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Rays of Light Bible Lessons by Keith Holder


2 Corinthians 1:17-20 When I therefore was thus minded, did I use lightness; or the things that I purpose, do I purpose according to the flesh, that with me there should be yea yea, and nay nay? But as God is true, our word toward you was not yea and nay. For the Son of God, Jesus Christ, who was preached among you by us, even by me and Silvanus and Timotheus, was not yea and nay, but in Him was yea. For all the promises of God in Him are yea, and in Him Amen, unto the glory of God by us.

In the two verses that precede the lesson text, we find that Paul purposed, or planned, to visit the church at Corinth, as he passed from Macedonia on his way to Judea. This commitment to them was not made in lightness. Although his original plans had to be altered and was delayed by unforeseen events, his intention to visit them was not made in jest, and was not made with the intention of breaking it. His promise to come see them, as recorded in 1 Corinthians 16:5-7, was sincere, but it appeared to be delayed due to critical work that was needed in the church at Ephesus (See 1 Cor. 16:8-9). His proposed visit was not made according to the flesh, that is, for his own convenience and satisfaction. The phrase ending Paul's rhetorical question was, with me there should be yea yea, and nay nay? Paul was not one that would answer the same question at one time with a yea, and on another occasion, with a nay. The meaning appears to be that Paul was not one to say he would do something and later change his mind. He wanted the Christians at Corinth to understand that they could rely on his word.

Verse 18 seems to tell us that Paul, not only was sincere when he proposed to visit them, but his preaching of the gospel of Christ, as well as the preaching of his fellow laborers, was just as dependable. (O)ur word toward you was not (both) yea and nay, that is to say, their preaching was not ambiguous or unreliable. The truths they taught, and the promises they made, were not like the inconstant, fickle speeches and promises made by most politicians or denominational preachers in today's society.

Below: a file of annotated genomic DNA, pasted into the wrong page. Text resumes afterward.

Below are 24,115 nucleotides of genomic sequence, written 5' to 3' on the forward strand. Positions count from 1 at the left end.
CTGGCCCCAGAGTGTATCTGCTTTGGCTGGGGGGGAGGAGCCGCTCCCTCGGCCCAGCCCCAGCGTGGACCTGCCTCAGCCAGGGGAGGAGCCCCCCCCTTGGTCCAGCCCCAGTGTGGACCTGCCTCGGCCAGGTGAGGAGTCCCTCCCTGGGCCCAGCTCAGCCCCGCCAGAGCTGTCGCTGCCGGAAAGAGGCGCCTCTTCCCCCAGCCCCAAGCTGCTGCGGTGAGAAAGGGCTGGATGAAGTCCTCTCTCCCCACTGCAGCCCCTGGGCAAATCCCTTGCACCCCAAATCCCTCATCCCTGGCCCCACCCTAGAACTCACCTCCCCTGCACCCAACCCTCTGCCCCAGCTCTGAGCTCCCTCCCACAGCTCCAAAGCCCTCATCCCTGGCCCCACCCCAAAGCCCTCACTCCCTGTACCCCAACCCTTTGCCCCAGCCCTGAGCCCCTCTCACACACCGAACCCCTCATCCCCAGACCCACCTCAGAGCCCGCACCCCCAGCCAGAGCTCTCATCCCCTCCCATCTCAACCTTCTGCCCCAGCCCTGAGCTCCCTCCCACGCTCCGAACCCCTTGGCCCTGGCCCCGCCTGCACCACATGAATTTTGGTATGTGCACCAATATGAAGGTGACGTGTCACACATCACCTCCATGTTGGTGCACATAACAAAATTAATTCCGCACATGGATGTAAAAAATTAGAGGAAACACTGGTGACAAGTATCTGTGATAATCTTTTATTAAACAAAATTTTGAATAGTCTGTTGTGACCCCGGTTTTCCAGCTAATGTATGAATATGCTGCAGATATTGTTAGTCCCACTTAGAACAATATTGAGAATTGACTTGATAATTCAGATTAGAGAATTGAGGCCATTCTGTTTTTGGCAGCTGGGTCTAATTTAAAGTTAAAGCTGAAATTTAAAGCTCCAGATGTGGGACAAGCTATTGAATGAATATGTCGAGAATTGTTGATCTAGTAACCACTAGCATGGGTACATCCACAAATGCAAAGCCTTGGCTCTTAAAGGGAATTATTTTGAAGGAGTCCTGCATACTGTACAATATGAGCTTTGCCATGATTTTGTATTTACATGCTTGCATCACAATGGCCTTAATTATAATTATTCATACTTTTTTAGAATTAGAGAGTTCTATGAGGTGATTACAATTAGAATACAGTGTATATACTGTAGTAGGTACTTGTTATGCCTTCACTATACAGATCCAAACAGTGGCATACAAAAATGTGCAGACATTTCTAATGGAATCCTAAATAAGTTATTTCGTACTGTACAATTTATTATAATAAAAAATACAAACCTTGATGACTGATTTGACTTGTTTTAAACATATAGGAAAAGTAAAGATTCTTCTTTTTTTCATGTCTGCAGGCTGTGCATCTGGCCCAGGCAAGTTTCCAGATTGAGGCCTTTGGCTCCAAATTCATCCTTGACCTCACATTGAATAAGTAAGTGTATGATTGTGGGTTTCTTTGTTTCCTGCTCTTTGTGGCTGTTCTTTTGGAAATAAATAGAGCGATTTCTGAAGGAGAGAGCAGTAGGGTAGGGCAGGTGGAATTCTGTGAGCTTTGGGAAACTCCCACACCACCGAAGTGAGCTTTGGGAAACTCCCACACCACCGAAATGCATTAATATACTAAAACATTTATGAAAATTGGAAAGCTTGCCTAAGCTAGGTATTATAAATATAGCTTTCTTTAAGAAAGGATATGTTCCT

The truths taught by Jesus during His ministry on earth cannot be doubted. They were spoken with a precise conviction that left no uncertainty in the minds of His hearers. By inspiration, Paul, as well as Silas and Timothy (Silvanus and Timotheus), preached with this same conviction. There was no uncertainty in their preaching; there was no vacillation that would leave doubt in the minds of their audiences. Most certainly they did not deliver messages that compromised the truths of God through His Son, Jesus, in order to satisfy the desires of those that heard their teaching. They did not speak from both sides of their mouths, as yea and nay so indicate. Paul warned Timothy that many in his audiences will not endure sound doctrine, but, because they have itching ears, would search for teachers to tell them what they wanted to hear, rather than the truth of Christ - they shall turn away their ears from the truth, and shall be turned unto fables (2 Tim. 4:3-4).

The lesson text confirms Paul's message in his first letter to the church at Corinth. There he told them that he, and his fellow laborers, came declaring unto you the testimony of God, ...not with enticing words of man's wisdom. He wrote that,...we speak wisdom among them that are perfect: yet not the wisdom of this world, ...But we speak the wisdom of God in a mystery, ...which God ordained before the world unto our glory. He continued to say that their preaching was only that which ...God hath revealed ...unto us by His (Holy) Spirit (See 1 Cor. 2:1-10). The purpose of Paul's preaching was to glorify God by teaching only that which God had revealed to him, for all the promises of God in Him (Jesus Christ) are yea, and in Him Amen. Indeed, the promises of God, through His Son, Jesus Christ, are sure and positive, leaving no room for doubt.

The apostle Peter wrote that the world was, during his ministry, and forever shall be, filled with false prophets (and) ...false teachers (that) ...shall bring in damnable heresies, ...and many shall follow their pernicious ways, and through covetousness shall they, with feigned words, make merchandise of you (2 Pet. 2:1-3). False teaching is both yea and nay. Whatever their audiences desire to hear, becomes their sermon message. In doing so, these audiences of false teachers, will assuredly be led astray from the will of God. But thanks be to God, Jesus Christ was not yea and nay! Jesus Christ was always yea! True followers of Christ, as was Paul, Silas, Timothy, and all other faithful preachers and teachers of God's word, will teach Jesus Christ as the fulfillment of God's promise of eternal salvation. They will teach yea, yea, and yea!